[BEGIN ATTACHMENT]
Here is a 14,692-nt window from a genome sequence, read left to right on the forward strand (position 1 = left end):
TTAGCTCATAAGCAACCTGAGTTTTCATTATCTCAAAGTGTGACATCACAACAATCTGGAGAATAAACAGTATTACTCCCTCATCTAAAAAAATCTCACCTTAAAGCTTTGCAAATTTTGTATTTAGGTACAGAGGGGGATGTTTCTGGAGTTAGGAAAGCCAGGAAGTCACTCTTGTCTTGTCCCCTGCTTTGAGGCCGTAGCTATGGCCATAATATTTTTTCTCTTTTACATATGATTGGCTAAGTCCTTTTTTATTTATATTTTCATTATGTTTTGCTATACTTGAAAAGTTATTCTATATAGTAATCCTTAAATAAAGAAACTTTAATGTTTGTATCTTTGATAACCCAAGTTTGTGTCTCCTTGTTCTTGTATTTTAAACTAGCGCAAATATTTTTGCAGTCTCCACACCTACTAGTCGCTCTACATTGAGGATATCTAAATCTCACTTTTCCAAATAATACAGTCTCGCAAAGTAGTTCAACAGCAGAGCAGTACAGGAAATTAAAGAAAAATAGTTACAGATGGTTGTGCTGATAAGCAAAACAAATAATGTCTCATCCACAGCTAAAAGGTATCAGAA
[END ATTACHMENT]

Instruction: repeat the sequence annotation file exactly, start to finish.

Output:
Here is a 14,692-nt window from a genome sequence, read left to right on the forward strand (position 1 = left end):
TTAGCTCATAAGCAACCTGAGTTTTCATTATCTCAAAGTGTGACATCACAACAATCTGGAGAATAAACAGTATTACTCCCTCATCTAAAAAAATCTCACCTTAAAGCTTTGCAAATTTTGTATTTAGGTACAGAGGGGGATGTTTCTGGAGTTAGGAAAGCCAGGAAGTCACTCTTGTCTTGTCCCCTGCTTTGAGGCCGTAGCTATGGCCATAATATTTTTTCTCTTTTACATATGATTGGCTAAGTCCTTTTTTATTTATATTTTCATTATGTTTTGCTATACTTGAAAAGTTATTCTATATAGTAATCCTTAAATAAAGAAACTTTAATGTTTGTATCTTTGATAACCCAAGTTTGTGTCTCCTTGTTCTTGTATTTTAAACTAGCGCAAATATTTTTGCAGTCTCCACACCTACTAGTCGCTCTACATTGAGGATATCTAAATCTCACTTTTCCAAATAATACAGTCTCGCAAAGTAGTTCAACAGCAGAGCAGTACAGGAAATTAAAGAAAAATAGTTACAGATGGTTGTGCTGATAAGCAAAACAAATAATGTCTCATCCACAGCTAAAAGGTATCAGAA